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Old 04-12-2012, 02:37 AM   #4
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I have a recommendation for you. I've done an expresso stout in the past and here's what I did. I had the coffee beans ground to accommodate a French press. Boil the water, pour it over the beans then use the French press. Put the press in the fridge for 24 hours. Just pour in your carboy/conical when needed.

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Old 04-12-2012, 03:37 PM   #5
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Quote:
Originally Posted by LilManBrewing View Post
I have a recommendation for you. I've done an expresso stout in the past and here's what I did. I had the coffee beans ground to accommodate a French press. Boil the water, pour it over the beans then use the French press. Put the press in the fridge for 24 hours. Just pour in your carboy/conical when needed.
Depending on whether bitterness is of interest to you, you might also consider cold-brewing.

How To Make Cold-Brew Coffee

Using hot water (boiled, I suppose) may give you a little coffee bitterness. I just finished up a chocolate coffee stout, and I used this cold-brew method instead of adding coffee to my boil as some do. I really like the result. It's not too bitter, and that coffee really hits you in the aftertaste. The method I linked above says you should dilute it to drink it, but... I just added the entire thing to the carboy. Remember to sanitize your French press before adding the coffee, etc. If you're still worried about sanitation, shake it up with some vodka before adding it in.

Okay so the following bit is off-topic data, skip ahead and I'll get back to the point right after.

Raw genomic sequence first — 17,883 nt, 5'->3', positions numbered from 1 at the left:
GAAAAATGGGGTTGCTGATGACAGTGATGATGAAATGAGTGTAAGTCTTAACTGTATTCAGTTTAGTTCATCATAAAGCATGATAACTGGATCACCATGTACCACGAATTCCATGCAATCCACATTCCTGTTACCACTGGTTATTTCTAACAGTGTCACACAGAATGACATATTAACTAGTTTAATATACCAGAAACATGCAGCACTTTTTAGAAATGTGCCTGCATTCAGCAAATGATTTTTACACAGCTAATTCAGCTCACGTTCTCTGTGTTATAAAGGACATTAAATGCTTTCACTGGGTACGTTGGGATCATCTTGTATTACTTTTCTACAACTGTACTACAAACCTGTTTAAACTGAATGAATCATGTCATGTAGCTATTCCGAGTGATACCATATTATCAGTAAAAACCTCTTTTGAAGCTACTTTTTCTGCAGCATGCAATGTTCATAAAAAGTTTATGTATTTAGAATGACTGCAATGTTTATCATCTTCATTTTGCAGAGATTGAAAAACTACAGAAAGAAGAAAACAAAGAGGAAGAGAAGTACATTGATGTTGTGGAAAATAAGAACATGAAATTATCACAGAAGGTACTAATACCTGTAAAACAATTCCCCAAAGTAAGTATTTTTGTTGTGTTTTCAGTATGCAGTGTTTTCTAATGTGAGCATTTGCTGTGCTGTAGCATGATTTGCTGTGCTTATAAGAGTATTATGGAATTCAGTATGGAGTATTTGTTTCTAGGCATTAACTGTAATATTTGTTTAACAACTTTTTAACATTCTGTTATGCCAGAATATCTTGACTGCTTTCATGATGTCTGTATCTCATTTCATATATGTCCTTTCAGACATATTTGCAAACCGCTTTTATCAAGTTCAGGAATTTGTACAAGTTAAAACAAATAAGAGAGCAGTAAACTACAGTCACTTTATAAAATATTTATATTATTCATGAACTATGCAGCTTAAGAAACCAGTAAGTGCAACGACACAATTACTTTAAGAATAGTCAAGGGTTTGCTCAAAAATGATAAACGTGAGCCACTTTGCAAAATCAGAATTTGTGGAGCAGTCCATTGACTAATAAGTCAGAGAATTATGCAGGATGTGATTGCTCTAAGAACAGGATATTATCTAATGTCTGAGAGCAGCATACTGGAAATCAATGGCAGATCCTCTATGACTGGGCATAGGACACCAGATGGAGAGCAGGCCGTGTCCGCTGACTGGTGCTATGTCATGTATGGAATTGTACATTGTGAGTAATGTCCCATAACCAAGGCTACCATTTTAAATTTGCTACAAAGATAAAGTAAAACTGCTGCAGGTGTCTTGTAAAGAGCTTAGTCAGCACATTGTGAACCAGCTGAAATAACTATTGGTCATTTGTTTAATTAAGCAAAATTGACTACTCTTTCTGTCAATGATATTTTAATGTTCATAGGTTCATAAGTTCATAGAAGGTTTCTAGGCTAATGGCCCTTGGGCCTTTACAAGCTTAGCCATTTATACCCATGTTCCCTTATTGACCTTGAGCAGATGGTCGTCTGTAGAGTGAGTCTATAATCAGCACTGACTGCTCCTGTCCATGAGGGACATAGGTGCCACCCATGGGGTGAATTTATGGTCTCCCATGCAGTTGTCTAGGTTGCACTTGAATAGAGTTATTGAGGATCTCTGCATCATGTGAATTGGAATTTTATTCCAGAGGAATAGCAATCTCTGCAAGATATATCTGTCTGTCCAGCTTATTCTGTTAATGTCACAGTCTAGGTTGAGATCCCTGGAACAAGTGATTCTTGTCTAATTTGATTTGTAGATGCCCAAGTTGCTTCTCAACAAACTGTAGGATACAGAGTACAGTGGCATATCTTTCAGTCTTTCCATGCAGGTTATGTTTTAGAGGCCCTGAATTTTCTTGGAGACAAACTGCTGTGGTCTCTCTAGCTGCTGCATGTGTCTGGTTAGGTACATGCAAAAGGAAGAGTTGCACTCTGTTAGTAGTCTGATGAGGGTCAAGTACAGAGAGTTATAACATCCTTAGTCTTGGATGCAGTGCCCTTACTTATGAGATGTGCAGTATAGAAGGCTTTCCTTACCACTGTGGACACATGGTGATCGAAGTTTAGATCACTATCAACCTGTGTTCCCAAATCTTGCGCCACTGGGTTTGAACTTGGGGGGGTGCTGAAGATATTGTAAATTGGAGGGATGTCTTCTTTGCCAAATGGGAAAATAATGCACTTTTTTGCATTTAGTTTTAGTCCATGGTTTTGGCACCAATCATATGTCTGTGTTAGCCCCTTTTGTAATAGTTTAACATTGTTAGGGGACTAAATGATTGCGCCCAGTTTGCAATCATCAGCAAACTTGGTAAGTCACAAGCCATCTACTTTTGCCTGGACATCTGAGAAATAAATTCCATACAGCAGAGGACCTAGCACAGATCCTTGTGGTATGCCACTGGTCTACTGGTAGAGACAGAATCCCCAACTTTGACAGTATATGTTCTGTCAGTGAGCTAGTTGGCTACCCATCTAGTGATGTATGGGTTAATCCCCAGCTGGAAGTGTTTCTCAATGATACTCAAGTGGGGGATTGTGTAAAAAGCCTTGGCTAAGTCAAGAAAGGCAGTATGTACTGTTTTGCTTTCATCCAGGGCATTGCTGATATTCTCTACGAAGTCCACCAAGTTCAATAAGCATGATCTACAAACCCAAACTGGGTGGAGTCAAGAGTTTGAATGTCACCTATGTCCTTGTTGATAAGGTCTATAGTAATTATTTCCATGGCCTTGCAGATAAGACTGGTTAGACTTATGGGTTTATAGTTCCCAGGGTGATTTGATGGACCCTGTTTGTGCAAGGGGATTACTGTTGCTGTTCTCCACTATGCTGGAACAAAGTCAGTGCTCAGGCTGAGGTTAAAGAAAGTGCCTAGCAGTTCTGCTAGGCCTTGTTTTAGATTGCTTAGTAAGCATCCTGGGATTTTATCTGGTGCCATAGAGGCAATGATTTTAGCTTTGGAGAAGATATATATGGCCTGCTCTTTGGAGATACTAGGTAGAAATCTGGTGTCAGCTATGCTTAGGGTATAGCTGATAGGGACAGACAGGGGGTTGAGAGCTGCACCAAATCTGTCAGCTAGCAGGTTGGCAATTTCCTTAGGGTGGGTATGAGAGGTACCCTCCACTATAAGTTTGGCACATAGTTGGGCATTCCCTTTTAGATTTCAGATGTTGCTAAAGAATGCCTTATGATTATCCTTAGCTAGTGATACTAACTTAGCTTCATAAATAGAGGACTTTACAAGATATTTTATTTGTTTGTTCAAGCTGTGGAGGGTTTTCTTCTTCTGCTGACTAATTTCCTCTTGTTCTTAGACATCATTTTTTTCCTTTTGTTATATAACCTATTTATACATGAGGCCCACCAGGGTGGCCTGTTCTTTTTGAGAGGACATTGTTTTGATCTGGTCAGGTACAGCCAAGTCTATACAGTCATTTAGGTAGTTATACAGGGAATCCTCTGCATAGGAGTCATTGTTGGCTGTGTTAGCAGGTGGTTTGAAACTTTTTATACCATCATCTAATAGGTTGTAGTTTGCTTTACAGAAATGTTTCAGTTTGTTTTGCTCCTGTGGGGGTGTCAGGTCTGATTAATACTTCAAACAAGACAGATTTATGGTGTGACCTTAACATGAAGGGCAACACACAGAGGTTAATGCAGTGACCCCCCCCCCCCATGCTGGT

I'd mix up two or three batches of the above linked instructions (I think it's one cup by volume of coffee for that method), then add in each of them to taste. Sample it as you go.
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Old 04-13-2012, 01:06 AM   #6
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I don't know what your experience is, but that is a big beer that is going to end up too sweet to be a decent beer. Comments:

- 13.1% is too much for WLP007.
- 1.134 is too high a gravity for many yeasts. A lot may die from the osmotic pressure. You would want to start around 1.090/1.100 and feed the fermentables into it over several days.
- A beer that size is going to need a lot of aeration, otherwise it is going to stall out at a high gravity.
- 1.034 (if you get there) is very sweet.
- I'd suggest trying to make a beer starting around 1.100, and trying to get it down somewhere close to 1.020. A 1.100 beer is still a challenge for anyone who has not done one yet, but you have a lot better chance of getting a drinkable beer at the end of it.
- The oats and honey malt really need to be mashed. They will not contribute any fermentables from steeping.
1.2 fl ozs of bourbon will not be noticed. I'm assuming you are just using it to extract the vanilla before tossing the bourbon and beans in.
- I just did a quick mental check of your ingredients, and I think you are over-estimating the sugars you will get from the grains. I estimate this will get you an OG of about 1.020.